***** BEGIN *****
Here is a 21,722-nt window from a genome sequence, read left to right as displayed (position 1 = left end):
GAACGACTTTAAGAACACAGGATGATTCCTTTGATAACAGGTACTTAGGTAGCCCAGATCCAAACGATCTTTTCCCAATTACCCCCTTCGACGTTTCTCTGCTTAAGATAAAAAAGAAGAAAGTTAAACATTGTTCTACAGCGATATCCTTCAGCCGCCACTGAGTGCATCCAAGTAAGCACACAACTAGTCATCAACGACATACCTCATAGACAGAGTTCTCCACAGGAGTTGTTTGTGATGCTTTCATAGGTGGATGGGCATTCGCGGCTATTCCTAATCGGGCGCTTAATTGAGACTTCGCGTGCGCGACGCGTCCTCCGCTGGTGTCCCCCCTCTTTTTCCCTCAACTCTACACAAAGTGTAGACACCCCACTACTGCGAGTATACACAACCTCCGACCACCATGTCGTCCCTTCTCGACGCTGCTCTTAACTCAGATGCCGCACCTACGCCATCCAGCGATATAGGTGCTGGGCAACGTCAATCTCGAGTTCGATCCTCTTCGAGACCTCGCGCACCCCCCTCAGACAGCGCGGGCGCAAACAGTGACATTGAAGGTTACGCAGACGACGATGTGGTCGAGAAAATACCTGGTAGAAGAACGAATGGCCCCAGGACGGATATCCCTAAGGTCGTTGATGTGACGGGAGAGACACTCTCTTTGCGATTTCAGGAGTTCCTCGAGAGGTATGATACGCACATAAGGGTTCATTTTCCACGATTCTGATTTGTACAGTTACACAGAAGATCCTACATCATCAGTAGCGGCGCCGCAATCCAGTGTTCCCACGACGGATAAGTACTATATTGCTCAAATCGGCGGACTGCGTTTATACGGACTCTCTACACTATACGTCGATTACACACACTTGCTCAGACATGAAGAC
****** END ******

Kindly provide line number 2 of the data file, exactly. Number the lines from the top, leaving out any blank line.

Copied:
GAACGACTTTAAGAACACAGGATGATTCCTTTGATAACAGGTACTTAGGTAGCCCAGATCCAAACGATCTTTTCCCAATTACCCCCTTCGACGTTTCTCTGCTTAAGATAAAAAAGAAGAAAGTTAAACATTGTTCTACAGCGATATCCTTCAGCCGCCACTGAGTGCATCCAAGTAAGCACACAACTAGTCATCAACGACATACCTCATAGACAGAGTTCTCCACAGGAGTTGTTTGTGATGCTTTCATAGGTGGATGGGCATTCGCGGCTATTCCTAATCGGGCGCTTAATTGAGACTTCGCGTGCGCGACGCGTCCTCCGCTGGTGTCCCCCCTCTTTTTCCCTCAACTCTACACAAAGTGTAGACACCCCACTACTGCGAGTATACACAACCTCCGACCACCATGTCGTCCCTTCTCGACGCTGCTCTTAACTCAGATGCCGCACCTACGCCATCCAGCGATATAGGTGCTGGGCAACGTCAATCTCGAGTTCGATCCTCTTCGAGACCTCGCGCACCCCCCTCAGACAGCGCGGGCGCAAACAGTGACATTGAAGGTTACGCAGACGACGATGTGGTCGAGAAAATACCTGGTAGAAGAACGAATGGCCCCAGGACGGATATCCCTAAGGTCGTTGATGTGACGGGAGAGACACTCTCTTTGCGATTTCAGGAGTTCCTCGAGAGGTATGATACGCACATAAGGGTTCATTTTCCACGATTCTGATTTGTACAGTTACACAGAAGATCCTACATCATCAGTAGCGGCGCCGCAATCCAGTGTTCCCACGACGGATAAGTACTATATTGCTCAAATCGGCGGACTGCGTTTATACGGACTCTCTACACTATACGTCGATTACACACACTTGCTCAGACATGAAGAC